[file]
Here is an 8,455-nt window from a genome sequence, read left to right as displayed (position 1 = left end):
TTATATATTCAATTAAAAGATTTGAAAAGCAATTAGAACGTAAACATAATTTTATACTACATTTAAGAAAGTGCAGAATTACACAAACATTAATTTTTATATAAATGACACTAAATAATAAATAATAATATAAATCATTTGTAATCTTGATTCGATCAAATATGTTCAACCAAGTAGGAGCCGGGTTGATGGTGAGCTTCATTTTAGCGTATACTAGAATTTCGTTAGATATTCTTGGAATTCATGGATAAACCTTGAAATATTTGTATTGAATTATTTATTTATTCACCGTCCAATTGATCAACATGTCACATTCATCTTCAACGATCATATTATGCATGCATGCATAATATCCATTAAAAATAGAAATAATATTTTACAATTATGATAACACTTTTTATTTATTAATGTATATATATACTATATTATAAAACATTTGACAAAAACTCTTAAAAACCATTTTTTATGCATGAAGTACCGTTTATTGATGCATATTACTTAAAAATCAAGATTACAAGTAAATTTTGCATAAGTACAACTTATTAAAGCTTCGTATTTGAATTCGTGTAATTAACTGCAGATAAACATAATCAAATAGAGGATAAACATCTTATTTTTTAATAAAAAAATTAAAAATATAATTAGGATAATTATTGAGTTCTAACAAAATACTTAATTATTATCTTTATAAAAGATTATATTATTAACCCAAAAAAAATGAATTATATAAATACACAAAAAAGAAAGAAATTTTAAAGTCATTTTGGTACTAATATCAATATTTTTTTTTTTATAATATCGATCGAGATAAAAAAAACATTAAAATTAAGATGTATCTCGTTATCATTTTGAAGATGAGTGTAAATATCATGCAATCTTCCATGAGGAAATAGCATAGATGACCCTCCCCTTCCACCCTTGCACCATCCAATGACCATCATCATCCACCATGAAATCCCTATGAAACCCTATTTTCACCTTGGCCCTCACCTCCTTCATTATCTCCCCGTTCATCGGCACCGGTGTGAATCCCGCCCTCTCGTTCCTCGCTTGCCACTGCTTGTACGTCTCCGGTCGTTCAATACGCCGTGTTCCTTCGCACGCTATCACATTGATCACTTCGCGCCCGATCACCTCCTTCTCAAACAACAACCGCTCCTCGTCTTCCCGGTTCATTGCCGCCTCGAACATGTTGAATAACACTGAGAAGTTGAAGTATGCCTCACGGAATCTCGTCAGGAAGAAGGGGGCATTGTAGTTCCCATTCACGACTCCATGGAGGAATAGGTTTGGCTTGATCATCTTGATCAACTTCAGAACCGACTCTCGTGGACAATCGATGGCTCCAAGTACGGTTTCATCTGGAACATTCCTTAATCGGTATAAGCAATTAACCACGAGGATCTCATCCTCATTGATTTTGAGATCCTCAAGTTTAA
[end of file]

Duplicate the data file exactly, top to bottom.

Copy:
Here is an 8,455-nt window from a genome sequence, read left to right as displayed (position 1 = left end):
TTATATATTCAATTAAAAGATTTGAAAAGCAATTAGAACGTAAACATAATTTTATACTACATTTAAGAAAGTGCAGAATTACACAAACATTAATTTTTATATAAATGACACTAAATAATAAATAATAATATAAATCATTTGTAATCTTGATTCGATCAAATATGTTCAACCAAGTAGGAGCCGGGTTGATGGTGAGCTTCATTTTAGCGTATACTAGAATTTCGTTAGATATTCTTGGAATTCATGGATAAACCTTGAAATATTTGTATTGAATTATTTATTTATTCACCGTCCAATTGATCAACATGTCACATTCATCTTCAACGATCATATTATGCATGCATGCATAATATCCATTAAAAATAGAAATAATATTTTACAATTATGATAACACTTTTTATTTATTAATGTATATATATACTATATTATAAAACATTTGACAAAAACTCTTAAAAACCATTTTTTATGCATGAAGTACCGTTTATTGATGCATATTACTTAAAAATCAAGATTACAAGTAAATTTTGCATAAGTACAACTTATTAAAGCTTCGTATTTGAATTCGTGTAATTAACTGCAGATAAACATAATCAAATAGAGGATAAACATCTTATTTTTTAATAAAAAAATTAAAAATATAATTAGGATAATTATTGAGTTCTAACAAAATACTTAATTATTATCTTTATAAAAGATTATATTATTAACCCAAAAAAAATGAATTATATAAATACACAAAAAAGAAAGAAATTTTAAAGTCATTTTGGTACTAATATCAATATTTTTTTTTTTATAATATCGATCGAGATAAAAAAAACATTAAAATTAAGATGTATCTCGTTATCATTTTGAAGATGAGTGTAAATATCATGCAATCTTCCATGAGGAAATAGCATAGATGACCCTCCCCTTCCACCCTTGCACCATCCAATGACCATCATCATCCACCATGAAATCCCTATGAAACCCTATTTTCACCTTGGCCCTCACCTCCTTCATTATCTCCCCGTTCATCGGCACCGGTGTGAATCCCGCCCTCTCGTTCCTCGCTTGCCACTGCTTGTACGTCTCCGGTCGTTCAATACGCCGTGTTCCTTCGCACGCTATCACATTGATCACTTCGCGCCCGATCACCTCCTTCTCAAACAACAACCGCTCCTCGTCTTCCCGGTTCATTGCCGCCTCGAACATGTTGAATAACACTGAGAAGTTGAAGTATGCCTCACGGAATCTCGTCAGGAAGAAGGGGGCATTGTAGTTCCCATTCACGACTCCATGGAGGAATAGGTTTGGCTTGATCATCTTGATCAACTTCAGAACCGACTCTCGTGGACAATCGATGGCTCCAAGTACGGTTTCATCTGGAACATTCCTTAATCGGTATAAGCAATTAACCACGAGGATCTCATCCTCATTGATTTTGAGATCCTCAAGTTTAA